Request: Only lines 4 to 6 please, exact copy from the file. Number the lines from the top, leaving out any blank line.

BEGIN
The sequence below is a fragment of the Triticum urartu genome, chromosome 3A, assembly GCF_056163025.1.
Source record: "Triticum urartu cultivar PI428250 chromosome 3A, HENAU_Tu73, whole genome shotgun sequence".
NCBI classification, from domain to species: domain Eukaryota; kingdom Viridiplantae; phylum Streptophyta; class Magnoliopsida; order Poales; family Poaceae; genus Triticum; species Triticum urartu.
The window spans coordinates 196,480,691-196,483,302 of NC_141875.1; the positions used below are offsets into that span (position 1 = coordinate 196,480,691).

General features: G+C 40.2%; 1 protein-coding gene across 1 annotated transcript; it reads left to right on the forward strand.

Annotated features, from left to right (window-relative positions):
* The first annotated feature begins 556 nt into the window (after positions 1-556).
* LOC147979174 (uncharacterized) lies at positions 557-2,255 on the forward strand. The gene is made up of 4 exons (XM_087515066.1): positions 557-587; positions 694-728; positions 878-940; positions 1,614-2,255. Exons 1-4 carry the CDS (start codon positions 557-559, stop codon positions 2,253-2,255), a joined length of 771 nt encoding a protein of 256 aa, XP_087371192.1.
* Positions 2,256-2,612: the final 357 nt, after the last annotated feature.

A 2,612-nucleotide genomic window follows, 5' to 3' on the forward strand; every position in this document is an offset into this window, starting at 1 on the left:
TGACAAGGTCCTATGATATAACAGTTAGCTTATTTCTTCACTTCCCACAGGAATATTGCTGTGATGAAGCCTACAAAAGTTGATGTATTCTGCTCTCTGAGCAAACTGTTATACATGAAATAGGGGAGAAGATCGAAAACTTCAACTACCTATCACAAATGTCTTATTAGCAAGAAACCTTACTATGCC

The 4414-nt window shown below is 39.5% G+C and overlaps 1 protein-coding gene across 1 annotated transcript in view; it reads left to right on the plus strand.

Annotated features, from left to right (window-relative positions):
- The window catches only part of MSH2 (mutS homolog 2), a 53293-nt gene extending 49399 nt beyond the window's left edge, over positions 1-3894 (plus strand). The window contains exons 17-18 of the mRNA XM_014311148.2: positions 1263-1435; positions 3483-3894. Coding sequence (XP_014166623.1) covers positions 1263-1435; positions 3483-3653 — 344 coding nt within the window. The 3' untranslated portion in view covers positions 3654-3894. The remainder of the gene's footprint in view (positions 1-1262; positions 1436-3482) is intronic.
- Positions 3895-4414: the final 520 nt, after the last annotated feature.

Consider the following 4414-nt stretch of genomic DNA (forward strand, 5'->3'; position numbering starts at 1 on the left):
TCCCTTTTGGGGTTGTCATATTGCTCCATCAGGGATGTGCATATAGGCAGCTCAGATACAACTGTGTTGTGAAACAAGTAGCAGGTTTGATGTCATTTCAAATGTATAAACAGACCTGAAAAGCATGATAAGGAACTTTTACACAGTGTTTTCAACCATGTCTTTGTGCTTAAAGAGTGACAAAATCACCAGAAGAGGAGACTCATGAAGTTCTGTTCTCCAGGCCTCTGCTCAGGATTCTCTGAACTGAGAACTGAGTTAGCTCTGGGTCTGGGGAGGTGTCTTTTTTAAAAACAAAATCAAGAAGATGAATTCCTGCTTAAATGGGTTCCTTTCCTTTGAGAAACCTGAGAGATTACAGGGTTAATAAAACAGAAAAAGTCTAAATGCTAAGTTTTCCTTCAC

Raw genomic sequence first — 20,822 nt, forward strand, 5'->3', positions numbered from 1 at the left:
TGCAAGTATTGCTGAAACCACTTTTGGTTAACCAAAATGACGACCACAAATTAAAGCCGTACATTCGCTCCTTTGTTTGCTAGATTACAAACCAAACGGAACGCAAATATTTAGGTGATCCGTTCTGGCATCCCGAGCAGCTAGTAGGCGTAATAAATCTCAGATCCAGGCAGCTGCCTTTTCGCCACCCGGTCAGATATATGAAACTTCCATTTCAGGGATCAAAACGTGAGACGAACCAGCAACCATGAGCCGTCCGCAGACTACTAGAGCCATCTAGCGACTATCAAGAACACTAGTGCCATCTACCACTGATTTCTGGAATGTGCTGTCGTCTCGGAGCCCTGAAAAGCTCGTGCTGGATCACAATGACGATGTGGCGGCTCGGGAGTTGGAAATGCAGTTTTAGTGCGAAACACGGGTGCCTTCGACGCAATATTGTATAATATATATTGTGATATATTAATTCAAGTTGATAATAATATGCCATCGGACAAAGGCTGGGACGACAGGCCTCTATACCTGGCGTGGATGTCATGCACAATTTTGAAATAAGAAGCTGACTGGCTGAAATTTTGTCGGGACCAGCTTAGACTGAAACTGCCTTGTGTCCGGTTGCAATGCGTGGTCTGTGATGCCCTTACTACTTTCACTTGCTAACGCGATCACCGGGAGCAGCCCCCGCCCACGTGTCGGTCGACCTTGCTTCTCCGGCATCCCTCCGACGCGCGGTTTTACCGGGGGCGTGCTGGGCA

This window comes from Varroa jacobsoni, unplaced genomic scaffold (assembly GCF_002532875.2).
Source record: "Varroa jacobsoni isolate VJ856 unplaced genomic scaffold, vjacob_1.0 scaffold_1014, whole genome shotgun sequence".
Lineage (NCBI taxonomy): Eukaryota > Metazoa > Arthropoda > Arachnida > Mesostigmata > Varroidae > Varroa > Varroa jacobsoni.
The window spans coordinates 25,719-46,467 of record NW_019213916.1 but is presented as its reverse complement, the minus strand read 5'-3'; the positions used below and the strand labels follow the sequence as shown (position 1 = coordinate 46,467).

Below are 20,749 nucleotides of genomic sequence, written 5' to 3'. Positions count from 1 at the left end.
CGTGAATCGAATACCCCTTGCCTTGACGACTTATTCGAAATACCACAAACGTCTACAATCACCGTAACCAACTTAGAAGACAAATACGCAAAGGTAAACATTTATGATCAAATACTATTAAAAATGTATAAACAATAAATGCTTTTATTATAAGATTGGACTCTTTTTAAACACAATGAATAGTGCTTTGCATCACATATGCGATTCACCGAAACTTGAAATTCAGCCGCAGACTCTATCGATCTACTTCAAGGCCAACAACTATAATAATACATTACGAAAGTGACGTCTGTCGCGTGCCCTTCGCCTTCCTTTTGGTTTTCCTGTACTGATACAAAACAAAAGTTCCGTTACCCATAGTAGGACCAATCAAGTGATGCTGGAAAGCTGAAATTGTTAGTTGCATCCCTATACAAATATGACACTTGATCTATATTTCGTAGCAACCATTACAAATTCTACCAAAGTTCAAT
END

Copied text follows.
The window spans coordinates 196,480,691-196,483,302 of NC_141875.1; the positions used below are offsets into that span (position 1 = coordinate 196,480,691).

General features: G+C 40.2%; 1 protein-coding gene across 1 annotated transcript; it reads left to right on the forward strand.

Annotated features, from left to right (window-relative positions):